Reflections of a Canadian abroad as Canada turns 150

July 1, 2017

I never thought I would end up in rural Virginia, 40 miles outside Washington, DC. Never. I never thought I would live anywhere but Canada, or anywhere other than Nova Scotia, for that matter. But there was this girl, and for the past 25 years I’ve lived on the East Coast of the United States.

The old joke is that you can never get a Canadian to talk about Canada when he’s living in Canada, nor can you get him to shut up about it once he lives outside Canada. I think about Canada a lot more these days, living in the United States where Donald Trump is president, where there is no such thing as credible gun control, where conservative legislators use religion as a tool to undermine hard-won LGBTQ rights, where people actually say things like, “I’d rather have freedom and liberty than healthcare” (whatever the hell that means – I guess that means they want the freedom to die early).

Living in a country that is in many ways so similar to, and yet so different from Canada has helped me focus my thoughts more on what it means to be a Canadian. I am well aware that people lived in the land we now call Canada far earlier than 150 years ago, and there is more than a little justification for the idea that we stole that land from them. But I also know that 150 years ago a new political entity was formed, and while we cannot forget the sins of the past, we also can’t forget what it means to be a citizen of that 150-year-old nation.

In pondering that question, my thoughts continually return to an article written by Robertson Davies, the late, great Canadian author and playwright, for the 100th anniversary of the now-defunct Saturday Night magazine. Robertson – ever the Jungian – described Americans and Canadians in this way: Americans are extroverts, Canadians are introverts. Americans tend to act before they think, while Canadians tend to think before acting.  By and large I’d say Davies’ observations ring true.

The idea that we think before we act explains a great deal of the Canadian character to me. It’s why Canada is so often seen as a humane force for good in the world. Faced with the question of immigration, for instance, Canadians tend to think, ‘how can we help?’ As a whole (and yes I do realize there are exceptions – controversial Conservative politician Kellie Leitch proves the point) we Canadians weigh our actions before we make a decision. If there’s one thing I’ve learned about Americans, it’s that they just do stuff before they think about what it means in the long run. Sometimes it works – sometimes it’s brilliant. Far too often, however, it’s a disaster not only for America, but for much of the rest of the world. (Think Iraq and Afghanistan – and that’s only recently.)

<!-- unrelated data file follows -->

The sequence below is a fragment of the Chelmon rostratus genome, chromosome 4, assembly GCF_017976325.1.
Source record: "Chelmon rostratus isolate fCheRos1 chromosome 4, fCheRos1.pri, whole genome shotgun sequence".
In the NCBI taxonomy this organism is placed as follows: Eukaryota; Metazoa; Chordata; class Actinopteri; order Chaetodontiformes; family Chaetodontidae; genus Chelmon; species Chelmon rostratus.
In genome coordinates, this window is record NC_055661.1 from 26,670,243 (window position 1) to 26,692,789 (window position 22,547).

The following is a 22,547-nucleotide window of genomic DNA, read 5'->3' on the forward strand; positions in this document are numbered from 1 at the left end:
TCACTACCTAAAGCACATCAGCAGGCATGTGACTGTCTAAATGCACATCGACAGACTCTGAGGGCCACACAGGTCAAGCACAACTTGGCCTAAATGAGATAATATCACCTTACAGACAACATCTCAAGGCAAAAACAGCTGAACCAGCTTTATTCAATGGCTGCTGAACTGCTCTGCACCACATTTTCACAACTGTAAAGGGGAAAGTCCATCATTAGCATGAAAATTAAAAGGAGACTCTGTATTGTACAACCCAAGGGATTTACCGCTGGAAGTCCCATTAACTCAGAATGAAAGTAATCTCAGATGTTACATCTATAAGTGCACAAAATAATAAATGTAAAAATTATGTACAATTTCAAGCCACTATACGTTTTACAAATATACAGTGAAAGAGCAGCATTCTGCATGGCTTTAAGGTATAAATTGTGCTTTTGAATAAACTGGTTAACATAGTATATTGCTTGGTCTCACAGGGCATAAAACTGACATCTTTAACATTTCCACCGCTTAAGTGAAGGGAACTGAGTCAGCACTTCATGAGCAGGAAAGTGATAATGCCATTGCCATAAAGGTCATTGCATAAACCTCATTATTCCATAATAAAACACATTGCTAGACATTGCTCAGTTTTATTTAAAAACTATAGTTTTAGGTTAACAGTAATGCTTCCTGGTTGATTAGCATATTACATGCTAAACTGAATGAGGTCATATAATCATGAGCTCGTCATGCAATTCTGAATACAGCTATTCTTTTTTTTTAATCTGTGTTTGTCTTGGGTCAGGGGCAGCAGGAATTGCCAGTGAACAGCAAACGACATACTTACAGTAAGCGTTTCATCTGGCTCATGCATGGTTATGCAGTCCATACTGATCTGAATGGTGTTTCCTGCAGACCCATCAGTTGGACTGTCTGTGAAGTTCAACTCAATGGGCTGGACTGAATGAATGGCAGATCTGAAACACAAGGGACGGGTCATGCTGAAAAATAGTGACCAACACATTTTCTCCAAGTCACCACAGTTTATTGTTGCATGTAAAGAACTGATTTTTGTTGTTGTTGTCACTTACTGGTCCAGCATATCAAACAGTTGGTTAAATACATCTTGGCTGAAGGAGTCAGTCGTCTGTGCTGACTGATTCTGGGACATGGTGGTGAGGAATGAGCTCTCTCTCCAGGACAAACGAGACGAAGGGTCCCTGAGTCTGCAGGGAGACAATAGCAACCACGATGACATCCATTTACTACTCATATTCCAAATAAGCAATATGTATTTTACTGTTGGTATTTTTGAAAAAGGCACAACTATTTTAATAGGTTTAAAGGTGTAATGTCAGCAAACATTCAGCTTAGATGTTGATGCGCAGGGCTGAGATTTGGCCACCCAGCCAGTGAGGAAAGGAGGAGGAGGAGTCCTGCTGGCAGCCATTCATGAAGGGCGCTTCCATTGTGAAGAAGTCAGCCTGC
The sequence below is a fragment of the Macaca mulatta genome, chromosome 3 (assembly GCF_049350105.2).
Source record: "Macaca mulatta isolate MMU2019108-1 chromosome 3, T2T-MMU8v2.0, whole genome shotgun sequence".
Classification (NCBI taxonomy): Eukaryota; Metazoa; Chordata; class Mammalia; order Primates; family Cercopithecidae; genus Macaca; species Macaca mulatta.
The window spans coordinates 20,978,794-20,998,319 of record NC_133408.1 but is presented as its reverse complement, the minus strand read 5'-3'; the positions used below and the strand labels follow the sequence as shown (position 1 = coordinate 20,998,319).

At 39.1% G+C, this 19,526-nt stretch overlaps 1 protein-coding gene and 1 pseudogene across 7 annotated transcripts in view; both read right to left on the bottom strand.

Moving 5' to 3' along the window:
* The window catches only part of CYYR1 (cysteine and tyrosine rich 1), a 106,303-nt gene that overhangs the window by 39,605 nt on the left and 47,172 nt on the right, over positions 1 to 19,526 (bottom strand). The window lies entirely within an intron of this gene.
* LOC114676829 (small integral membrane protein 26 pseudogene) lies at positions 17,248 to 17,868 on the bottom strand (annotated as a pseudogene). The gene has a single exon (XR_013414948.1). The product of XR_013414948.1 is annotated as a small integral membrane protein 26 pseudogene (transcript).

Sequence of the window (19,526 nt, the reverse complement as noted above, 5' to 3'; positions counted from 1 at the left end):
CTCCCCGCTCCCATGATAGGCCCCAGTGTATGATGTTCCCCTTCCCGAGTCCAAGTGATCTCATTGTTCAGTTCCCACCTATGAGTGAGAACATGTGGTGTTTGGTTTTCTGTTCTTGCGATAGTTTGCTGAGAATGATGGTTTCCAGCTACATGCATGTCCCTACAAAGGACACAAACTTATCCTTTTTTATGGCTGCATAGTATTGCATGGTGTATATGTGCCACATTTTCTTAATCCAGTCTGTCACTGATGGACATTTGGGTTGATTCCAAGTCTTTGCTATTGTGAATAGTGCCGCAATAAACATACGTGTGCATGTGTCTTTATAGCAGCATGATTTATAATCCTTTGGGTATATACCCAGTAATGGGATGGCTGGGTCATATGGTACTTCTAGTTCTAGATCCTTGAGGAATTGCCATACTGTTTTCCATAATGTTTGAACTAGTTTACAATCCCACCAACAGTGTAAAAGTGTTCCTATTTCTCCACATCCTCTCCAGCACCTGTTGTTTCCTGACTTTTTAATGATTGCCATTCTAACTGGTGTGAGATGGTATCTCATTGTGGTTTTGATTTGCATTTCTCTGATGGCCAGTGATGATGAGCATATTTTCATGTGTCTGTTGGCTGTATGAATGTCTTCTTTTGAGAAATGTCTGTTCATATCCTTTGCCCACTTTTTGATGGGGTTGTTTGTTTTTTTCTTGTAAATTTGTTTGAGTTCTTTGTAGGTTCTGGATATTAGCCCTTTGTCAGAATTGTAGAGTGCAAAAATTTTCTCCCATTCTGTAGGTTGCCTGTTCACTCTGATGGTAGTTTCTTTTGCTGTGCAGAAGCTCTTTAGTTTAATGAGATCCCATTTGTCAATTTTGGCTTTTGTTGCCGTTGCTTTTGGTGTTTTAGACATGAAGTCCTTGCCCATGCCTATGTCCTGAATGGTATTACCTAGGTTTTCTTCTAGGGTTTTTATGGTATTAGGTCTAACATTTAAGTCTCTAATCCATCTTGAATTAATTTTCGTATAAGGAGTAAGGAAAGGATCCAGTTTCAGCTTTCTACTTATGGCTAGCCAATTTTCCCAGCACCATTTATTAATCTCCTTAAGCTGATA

On the other hand,  Canadians do overthink. Our governments are famous for this, for taking so long to “think” about a problem that the eventual solution is often ridiculous and ineffectual.

Yet as frustrating is that can be, by and large we tend to be far more tilted to the good then to the bad.

Oh, I know there’s so much more to do. The historical treatment of First Nations people is so bad it really lacks an appropriate way to describe it. My African-Canadian friends would be the first to tell you that life is not all bouquets and roses. We must fix our messed-up electoral system.  And let’s not forget that it was a Canadian who opened fire on a mosque in Québec, something that has not happened in the United States to this point in time. (Every other damn place you can think of, yeah, for sure. Americans will slaughter each other in every conceivable manner and place you can think of.)

There are many things about Canada which I’m very proud: Canada has had gay marriage for more than a decade. Canada has gun control that, by and large, works pretty well. Canada has universal healthcare (and while it may have its problems, let me tell you, speaking from personal experience, it’s way better than what they have in the United States). The way the government selects justices for the Supreme Court. The current makeup of the federal cabinet, which also has its problems, but also sends a strong signal to the rest of the world (one that was recently cited by Pres. Macron in France when he created his 50% women, 50% men cabinet). Our stance on climate change. Canada went through a constitutional crisis that would’ve driven most countries apart. Instead we ultimately made use of that most Canadian trait, compromise, and most Québecois decided that instead of separating, hanging around in Canada was a pretty good idea after all.

These days I ‘wear’ being Canadian like a comfortable old sweatshirt and a pair of faded pair jeans. It just feels natural.  It is just the way I am. I am a Canadian.

Happy Birthday, Canada! Here’s to another 150.

Copyright Tom Regan 2017

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Tom Regan Tom Regan is a journalist in the Washington, D.C., area. He worked for the Canadian Broadcasting Corporation and with the National Film Board in Canada, and in the United States for the Christian Science Monitor, Boston Globe, and National Public Radio. A former executive director of the Online News Association in the U.S., he was a Nieman fellow at Harvard in 1991-92, and is a member of the advisory board of the Nieman Foundation for journalism at Harvard.

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